French sovereigns and their ministers always had a negative view of the small French communities or nations living in the Échelles of Levant or, rather, in consulates. For, an Échelle is a port where a consulate was situated; to simply things, consulates in the hinterland, such as at Aleppo or Cairo, were also called Échelles. Correspondence with the deputies of the French Nations of the Échelles and consuls spoke only of problems and never about what was going well. The information that passed from the Levant to the metropolis went through several filters, before reaching the ministers in question, the Chamber of Commerce of Marseille, the Intendance of Provence, or ministerial services. The result was a multiplication of ministers who saw the Levant just as a place of disorder and chaos amid this diaspora in Ottoman lands.                                 

It is true that the Échelles, or rather consulates, were subject to serious dysfunctions: chronic indebtedness to local usurers because of a unwieldy conditions imposed by Ottoman officers, the fact that consuls did not live in the Levant, conflicts between merchants and consuls etc. The Capitulations meant that France could set up a network of consulates in the Levant and Barbary, thanks to which the Ottoman state abandoned part of its sovereignty. French residents were not subject to taxes or death duties, they benefited from total religious freedom and came under the authority of their consul, who had over these residents the power of policing and justice. The consul could forcibly re-patriot offenders to France.

To remedy these ills, Colbert tried in vain to oblige consuls to take up residency and founded the Compagnie de la Méditerranée, which was a failure. To improve the situation, it was necessary to eliminate the venality of consuls’ position, and transform them into paid royal officers. The great Ordonnance de Marine of 1681, rounded off by the regulations adopted by Colbert, then the council decree passed by Seignelay, established the required foundations for the organisation of consulates, which were then extended over time by various ministers. The consul kept his powers of policing and justice, but was stripped of his financial powers to the benefit of the Assembly of the Nation. The Ordonnance of 21st October 1685 forbade any embarkment for the Levant and Barbary without the authorisation of the Chamber of Commerce of Marseille, which delivered residency certificates. The reforms of Colbert and Seignelay were not made without some resistance from the consuls, who thus were deprived of substantial revenues by the ban on trading and the suppression of the taxes they received as their remuneration. As for the merchants, they complained about having their powers reduced. Respectful protests had no effect, and their resistance was expressed by religious contestation in the Échelles, anticlericalism, and a refusal to practise Christianity between 1685 and 1715.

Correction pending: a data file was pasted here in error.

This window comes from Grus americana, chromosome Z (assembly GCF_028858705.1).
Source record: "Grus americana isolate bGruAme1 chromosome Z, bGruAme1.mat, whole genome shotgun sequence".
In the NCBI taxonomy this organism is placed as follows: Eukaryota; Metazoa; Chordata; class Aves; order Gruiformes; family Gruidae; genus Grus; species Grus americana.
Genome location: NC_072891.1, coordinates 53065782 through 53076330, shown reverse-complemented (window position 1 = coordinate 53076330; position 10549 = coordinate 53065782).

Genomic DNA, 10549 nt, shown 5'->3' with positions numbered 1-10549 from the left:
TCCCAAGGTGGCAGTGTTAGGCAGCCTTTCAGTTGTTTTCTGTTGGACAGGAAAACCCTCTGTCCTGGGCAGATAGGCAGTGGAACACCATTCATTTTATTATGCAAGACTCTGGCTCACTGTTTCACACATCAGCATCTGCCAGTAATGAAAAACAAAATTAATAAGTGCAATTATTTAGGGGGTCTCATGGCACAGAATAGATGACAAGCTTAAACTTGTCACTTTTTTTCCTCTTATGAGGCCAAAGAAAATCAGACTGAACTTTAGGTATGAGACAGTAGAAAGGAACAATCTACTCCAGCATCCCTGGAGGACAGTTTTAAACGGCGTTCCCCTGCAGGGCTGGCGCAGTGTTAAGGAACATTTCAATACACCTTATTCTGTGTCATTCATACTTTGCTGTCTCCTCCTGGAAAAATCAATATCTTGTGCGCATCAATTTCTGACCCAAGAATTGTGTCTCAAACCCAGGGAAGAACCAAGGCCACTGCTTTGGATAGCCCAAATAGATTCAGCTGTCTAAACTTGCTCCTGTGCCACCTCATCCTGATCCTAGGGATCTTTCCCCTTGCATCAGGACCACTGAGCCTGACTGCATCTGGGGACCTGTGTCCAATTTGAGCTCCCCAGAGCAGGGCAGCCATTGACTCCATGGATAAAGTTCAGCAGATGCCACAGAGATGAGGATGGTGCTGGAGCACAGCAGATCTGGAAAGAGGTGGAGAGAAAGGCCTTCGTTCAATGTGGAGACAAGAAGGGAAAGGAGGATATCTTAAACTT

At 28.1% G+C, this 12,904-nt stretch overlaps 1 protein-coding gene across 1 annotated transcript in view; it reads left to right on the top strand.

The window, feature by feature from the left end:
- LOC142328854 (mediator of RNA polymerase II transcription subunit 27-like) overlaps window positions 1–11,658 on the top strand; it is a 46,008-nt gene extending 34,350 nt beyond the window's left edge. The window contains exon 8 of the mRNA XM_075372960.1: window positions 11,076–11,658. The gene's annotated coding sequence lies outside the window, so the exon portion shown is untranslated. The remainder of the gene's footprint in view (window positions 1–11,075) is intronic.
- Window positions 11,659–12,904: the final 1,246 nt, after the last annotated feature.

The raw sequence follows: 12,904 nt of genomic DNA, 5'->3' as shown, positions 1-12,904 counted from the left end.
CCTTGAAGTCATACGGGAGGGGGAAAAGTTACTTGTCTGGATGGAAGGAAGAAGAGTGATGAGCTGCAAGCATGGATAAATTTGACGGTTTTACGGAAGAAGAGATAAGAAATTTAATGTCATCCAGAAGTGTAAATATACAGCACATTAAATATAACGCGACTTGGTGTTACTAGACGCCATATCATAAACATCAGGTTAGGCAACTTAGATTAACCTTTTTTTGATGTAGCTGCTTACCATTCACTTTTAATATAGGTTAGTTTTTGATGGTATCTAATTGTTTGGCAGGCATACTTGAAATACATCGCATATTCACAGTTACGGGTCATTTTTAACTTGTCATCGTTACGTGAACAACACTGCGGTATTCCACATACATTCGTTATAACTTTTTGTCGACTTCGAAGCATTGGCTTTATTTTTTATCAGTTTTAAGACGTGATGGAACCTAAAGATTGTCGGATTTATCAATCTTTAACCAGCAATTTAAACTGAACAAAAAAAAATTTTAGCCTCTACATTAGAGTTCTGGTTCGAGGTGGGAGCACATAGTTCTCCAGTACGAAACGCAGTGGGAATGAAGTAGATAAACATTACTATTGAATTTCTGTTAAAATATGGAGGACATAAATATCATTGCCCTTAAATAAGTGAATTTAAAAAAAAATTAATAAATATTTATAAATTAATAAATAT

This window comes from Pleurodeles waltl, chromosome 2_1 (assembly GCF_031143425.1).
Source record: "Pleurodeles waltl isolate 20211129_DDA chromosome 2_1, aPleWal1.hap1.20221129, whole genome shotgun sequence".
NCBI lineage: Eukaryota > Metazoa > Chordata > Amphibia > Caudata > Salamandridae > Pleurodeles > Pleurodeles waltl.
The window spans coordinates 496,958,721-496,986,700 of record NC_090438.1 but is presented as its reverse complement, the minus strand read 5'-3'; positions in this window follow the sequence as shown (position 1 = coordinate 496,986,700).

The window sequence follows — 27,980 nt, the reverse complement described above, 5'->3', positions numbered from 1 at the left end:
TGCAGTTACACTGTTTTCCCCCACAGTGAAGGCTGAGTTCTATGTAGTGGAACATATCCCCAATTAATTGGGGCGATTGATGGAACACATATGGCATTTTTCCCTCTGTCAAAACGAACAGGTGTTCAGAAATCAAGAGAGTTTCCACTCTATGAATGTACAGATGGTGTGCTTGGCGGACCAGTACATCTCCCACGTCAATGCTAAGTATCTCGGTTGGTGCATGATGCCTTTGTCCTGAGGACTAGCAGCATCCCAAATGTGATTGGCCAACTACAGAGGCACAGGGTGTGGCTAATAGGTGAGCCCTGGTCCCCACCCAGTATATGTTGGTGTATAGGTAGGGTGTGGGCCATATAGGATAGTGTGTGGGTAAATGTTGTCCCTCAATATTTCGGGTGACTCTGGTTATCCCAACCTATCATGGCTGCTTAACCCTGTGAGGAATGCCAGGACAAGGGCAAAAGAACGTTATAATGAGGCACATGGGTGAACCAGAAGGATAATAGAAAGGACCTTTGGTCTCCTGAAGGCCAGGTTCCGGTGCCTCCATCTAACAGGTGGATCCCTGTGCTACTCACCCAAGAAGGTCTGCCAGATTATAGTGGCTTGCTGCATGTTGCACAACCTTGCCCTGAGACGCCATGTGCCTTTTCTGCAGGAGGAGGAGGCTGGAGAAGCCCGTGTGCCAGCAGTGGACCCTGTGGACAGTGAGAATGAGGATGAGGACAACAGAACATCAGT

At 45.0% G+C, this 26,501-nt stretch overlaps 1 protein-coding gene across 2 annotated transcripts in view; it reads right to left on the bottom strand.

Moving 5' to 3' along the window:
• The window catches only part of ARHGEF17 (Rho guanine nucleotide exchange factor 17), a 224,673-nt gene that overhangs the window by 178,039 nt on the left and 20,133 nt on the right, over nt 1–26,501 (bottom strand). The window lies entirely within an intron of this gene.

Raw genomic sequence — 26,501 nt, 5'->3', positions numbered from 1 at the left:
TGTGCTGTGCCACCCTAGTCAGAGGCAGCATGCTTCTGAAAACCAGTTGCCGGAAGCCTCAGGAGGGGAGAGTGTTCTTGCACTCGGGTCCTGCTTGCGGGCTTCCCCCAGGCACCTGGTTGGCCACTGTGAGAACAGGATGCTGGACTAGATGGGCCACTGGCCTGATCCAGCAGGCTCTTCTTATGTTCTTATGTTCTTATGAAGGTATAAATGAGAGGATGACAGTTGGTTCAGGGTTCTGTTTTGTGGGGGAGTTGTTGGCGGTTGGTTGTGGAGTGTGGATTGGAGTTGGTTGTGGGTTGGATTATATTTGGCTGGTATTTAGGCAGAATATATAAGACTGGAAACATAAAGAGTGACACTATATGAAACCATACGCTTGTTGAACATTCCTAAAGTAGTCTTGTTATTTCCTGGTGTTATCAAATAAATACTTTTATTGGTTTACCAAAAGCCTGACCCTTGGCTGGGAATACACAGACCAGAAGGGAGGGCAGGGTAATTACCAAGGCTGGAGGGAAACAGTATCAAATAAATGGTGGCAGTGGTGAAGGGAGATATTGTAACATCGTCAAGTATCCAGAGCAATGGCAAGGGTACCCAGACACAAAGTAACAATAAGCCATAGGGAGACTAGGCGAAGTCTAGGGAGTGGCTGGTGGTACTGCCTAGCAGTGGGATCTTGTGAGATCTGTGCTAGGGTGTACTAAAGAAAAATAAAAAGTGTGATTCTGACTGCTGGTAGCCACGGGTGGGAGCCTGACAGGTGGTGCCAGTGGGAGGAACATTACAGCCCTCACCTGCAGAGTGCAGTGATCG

The ministers managed to impose their reform of the status of consuls by relying on a customary institution: the assembly of the French Nation of the Échelle. It was given the power to promulgate the interior rulings of the Échelle which the consuls had to apply. The financial responsibilities previously attributed to a consul were transferred to the assembly of the nation which elected two deputies who assisted him. As for the consuls, they became genuine state officials in 1691, and could not make decisions or deliver justice without the agreement of the assembly of the nation and the presence of its two deputies.

The provisions adopted by the successors of Colbert and Seignelay after 1685 all went in the direction of greater authority and centralism, with the exception of the Regency period. An age limit for going to the Levant, a ban on the presence of women and girls, as well as the Protestants of the Levant, were the first restrictive measures. Under the Maurepas Villeneuve system, in 1729-1769, centralisation increased, as well as limitations on the length of stays in the Levant, a reduction of the number of trading posts, the payment of security by the traders, and a ban on acquiring real estate in the Levant. This system was abolished in 1769, resulting in some respite for the merchants. However, the Ordonnance de Marine in 1781, re-established the former regulations, while also forcing parent companies in Marseille to make their managers associates.